The Louisville and Southern Indiana Ohio River Bridges Project is currently one of the largest public infrastructure projects in America and continues to move toward construction. However, one of the major issues that must be decided before construction can commence is determining what delivery method will be used on the project. On September 13, 2011, the Louisville and Southern Indiana Bridges Authority issued a Request for Information (“RFI”) to aid in its selection of a delivery model and financial plan for the project.
The Kentucky Court of Appeals issued a decision this summer reinforcing the strict burden placed on contractors to comply with safety regulations. Specifically, the decision requires employers to take personal responsibility to ensure that their employees on the work site follow those safety regulations. To issue a monetary penalty for a safety violation, the Kentucky Occupational Safety and Health Review Commission (KOSHRC) must find that the employer had knowledge of the violation. However, the knowledge requirement includes either “actual” or “constructive” knowledge. With that in mind, contractors need to understand that KOSHRC and the Kentucky Courts interpret “constructive knowledge” very broadly.
The Ohio Valley Chapter of the Lean Construction Institute is please to announce its next program. On November 16, 2011,
Recently passed House Bill 153 provides public authorities with significantly expanded construction contracting options. Prior to this Bill, Ohio public authorities used a multiple prime method of contracting. Now, they may utilize a number of construction contracting options.
Schinnerer & Company, a major insurance firm, is now offering a new insurance policy for integrated project delivery. It provides one project-specific policy, which covers the exposure of designers, construction managers, contractors, and subcontractors with design responsibilities.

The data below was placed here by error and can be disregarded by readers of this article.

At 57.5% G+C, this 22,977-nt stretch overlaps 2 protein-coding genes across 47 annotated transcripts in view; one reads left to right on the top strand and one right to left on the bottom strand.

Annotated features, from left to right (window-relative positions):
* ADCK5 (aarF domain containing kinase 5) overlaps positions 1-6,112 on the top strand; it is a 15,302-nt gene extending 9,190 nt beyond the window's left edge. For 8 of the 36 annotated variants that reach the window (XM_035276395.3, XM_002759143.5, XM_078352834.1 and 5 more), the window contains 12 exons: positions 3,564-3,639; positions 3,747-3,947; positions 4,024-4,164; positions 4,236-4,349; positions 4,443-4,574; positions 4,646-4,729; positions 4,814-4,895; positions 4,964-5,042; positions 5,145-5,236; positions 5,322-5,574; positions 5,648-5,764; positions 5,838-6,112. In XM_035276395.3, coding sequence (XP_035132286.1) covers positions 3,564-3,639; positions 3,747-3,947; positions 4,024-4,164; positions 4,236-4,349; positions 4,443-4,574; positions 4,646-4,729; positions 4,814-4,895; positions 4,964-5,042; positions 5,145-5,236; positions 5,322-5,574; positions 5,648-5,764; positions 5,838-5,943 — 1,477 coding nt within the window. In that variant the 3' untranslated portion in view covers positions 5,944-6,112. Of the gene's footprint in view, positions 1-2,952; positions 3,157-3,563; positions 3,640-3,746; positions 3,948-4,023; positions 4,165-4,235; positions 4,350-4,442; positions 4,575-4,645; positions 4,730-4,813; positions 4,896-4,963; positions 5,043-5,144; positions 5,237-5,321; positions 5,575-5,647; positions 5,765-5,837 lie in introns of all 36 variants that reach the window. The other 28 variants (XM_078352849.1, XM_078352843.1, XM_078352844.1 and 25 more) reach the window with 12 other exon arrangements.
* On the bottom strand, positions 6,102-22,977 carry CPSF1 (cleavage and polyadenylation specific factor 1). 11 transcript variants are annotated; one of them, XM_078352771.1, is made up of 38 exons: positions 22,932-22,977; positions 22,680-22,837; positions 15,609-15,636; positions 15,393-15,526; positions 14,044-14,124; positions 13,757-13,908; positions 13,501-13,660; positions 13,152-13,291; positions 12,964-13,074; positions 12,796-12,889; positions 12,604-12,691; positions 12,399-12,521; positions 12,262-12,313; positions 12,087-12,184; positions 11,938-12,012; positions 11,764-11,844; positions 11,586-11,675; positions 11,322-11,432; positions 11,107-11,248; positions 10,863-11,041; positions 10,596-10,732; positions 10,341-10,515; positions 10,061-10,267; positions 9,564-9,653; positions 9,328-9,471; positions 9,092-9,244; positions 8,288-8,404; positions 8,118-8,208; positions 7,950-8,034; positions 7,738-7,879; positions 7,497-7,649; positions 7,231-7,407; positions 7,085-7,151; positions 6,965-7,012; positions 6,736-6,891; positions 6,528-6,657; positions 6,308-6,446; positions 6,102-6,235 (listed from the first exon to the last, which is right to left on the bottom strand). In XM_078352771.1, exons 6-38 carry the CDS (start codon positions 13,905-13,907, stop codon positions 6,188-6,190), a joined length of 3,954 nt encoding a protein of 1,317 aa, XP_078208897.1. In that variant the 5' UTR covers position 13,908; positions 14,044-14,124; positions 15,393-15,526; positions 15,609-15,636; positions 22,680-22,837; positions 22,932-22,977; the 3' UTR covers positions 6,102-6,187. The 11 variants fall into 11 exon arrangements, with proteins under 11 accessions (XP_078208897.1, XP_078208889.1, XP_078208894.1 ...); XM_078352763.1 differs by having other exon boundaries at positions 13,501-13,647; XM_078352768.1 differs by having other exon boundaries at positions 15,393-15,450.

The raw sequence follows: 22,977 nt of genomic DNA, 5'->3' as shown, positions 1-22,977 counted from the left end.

After years of ambiguous cases, the Kentucky Supreme Court recently clarified Kentucky’s position on the economic loss doctrine in Giddings & Lewis, Inc. v. Industrial Risk Insurers, Nos. 2009-SC-000485-DG, 2009-SC-000825-DG, 2011 WL 2436154 (Ky. June 16, 2011). When a defective product damages only itself, the economic loss doctrine bars tort claims, limiting recovery to contractual remedies. Economic losses primarily “deprive the purchaser of the benefit of his bargain,” and thus contract law is the appropriate remedy for such losses. Economic losses often include costs for repair or replacement of the product itself, lost profits, and other similar losses. On the other hand, when a defective product injures people or other property, tort claims remain appropriate remedies.
Whispering Farms is a sprawling, upscale, residential development in suburban Cincinnati. The neighborhood boasts spectacular views of the Great Miami River, wooded lots and large homes. What Whispering Farms doesn’t have, however, might surprise you: Roads